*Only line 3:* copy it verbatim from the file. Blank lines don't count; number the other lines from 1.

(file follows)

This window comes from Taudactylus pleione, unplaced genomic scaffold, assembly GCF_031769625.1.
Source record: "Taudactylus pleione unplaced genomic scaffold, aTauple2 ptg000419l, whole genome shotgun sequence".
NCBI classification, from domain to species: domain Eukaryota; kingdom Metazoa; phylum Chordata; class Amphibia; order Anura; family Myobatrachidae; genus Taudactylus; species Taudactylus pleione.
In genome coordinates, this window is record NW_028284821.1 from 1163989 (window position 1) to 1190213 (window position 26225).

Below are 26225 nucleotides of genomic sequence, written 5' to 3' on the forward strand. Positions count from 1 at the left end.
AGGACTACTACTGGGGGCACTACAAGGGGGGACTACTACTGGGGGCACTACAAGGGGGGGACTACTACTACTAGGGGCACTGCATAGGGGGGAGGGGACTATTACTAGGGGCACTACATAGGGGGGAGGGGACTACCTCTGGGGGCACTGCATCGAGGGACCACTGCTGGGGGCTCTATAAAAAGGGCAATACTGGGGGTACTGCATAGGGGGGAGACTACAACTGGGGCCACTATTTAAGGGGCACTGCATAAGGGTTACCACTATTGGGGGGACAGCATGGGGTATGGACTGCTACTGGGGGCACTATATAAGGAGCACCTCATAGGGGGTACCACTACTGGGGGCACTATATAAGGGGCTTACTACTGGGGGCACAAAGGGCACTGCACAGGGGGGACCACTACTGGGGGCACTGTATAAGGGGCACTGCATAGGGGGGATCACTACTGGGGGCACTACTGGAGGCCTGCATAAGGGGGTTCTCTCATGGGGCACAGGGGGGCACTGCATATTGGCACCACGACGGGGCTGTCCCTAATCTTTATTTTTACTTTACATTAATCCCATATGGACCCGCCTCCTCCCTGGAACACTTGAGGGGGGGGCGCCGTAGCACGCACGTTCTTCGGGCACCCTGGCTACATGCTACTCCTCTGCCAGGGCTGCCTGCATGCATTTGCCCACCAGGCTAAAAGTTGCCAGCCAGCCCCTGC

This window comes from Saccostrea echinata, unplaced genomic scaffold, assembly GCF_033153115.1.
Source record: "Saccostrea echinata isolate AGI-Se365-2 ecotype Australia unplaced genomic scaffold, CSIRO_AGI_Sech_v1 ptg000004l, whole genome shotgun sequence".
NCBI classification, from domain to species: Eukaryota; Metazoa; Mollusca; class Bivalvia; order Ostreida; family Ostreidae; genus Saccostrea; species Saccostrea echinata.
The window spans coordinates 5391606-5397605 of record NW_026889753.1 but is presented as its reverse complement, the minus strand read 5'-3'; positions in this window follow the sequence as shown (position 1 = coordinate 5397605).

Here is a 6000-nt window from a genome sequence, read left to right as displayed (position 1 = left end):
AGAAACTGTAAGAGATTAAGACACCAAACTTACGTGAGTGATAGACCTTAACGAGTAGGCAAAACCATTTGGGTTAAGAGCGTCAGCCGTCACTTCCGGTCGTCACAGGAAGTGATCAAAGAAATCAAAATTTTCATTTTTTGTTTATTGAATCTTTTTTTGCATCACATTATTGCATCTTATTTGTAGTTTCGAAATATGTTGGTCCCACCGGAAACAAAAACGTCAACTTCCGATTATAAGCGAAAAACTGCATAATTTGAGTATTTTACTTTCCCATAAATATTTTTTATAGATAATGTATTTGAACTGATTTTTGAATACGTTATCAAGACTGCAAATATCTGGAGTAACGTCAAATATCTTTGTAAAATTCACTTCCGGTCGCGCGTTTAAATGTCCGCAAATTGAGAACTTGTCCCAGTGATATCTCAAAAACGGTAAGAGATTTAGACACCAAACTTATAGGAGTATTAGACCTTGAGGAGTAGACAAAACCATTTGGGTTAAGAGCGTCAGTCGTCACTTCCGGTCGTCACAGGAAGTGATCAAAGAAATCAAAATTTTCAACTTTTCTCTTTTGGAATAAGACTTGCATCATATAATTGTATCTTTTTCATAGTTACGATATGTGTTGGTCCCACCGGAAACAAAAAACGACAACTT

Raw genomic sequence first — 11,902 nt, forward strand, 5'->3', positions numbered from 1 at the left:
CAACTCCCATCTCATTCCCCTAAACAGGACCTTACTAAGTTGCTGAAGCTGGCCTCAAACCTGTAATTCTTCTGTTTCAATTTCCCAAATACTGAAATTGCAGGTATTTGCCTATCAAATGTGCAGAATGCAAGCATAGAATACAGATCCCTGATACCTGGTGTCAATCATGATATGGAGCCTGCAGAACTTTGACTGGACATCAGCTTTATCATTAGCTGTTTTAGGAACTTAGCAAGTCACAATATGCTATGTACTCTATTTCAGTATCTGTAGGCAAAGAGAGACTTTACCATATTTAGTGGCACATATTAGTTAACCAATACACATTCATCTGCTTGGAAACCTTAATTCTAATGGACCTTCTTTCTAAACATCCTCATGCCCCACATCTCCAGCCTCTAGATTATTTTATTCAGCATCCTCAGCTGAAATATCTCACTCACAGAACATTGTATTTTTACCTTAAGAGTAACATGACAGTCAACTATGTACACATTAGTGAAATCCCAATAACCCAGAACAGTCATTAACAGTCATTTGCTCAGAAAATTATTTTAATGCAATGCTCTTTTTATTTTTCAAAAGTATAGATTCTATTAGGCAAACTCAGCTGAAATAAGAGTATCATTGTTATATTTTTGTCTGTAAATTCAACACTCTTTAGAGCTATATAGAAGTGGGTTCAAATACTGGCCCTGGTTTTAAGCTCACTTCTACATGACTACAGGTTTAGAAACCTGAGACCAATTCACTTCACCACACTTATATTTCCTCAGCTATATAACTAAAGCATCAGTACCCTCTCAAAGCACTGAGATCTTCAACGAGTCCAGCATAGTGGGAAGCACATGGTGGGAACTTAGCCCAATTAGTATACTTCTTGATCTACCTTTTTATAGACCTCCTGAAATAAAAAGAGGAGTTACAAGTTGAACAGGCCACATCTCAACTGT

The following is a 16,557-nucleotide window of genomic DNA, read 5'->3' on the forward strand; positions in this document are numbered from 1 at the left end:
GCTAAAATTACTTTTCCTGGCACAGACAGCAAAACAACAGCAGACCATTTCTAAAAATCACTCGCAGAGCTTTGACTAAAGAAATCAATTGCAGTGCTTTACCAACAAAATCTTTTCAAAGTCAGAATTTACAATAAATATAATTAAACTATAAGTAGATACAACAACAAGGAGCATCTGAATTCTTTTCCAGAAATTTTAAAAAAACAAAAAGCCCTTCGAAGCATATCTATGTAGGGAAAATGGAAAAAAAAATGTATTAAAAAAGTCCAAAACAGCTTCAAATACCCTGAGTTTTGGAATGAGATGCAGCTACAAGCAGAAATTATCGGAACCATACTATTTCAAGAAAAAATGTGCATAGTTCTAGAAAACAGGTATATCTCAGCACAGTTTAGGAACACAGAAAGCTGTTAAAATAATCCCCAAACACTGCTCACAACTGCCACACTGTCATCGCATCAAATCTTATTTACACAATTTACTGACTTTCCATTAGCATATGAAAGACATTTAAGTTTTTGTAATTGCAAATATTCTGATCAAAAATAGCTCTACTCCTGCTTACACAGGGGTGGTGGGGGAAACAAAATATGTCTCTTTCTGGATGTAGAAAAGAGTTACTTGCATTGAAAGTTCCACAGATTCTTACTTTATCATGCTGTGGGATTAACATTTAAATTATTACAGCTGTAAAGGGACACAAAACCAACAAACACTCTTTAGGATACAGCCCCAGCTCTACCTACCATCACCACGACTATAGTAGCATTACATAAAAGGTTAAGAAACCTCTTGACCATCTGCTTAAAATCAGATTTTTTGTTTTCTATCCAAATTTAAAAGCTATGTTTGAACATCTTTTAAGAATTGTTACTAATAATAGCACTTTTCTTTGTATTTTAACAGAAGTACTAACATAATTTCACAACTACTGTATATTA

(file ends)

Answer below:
NCBI classification, from domain to species: domain Eukaryota; kingdom Metazoa; phylum Chordata; class Amphibia; order Anura; family Myobatrachidae; genus Taudactylus; species Taudactylus pleione.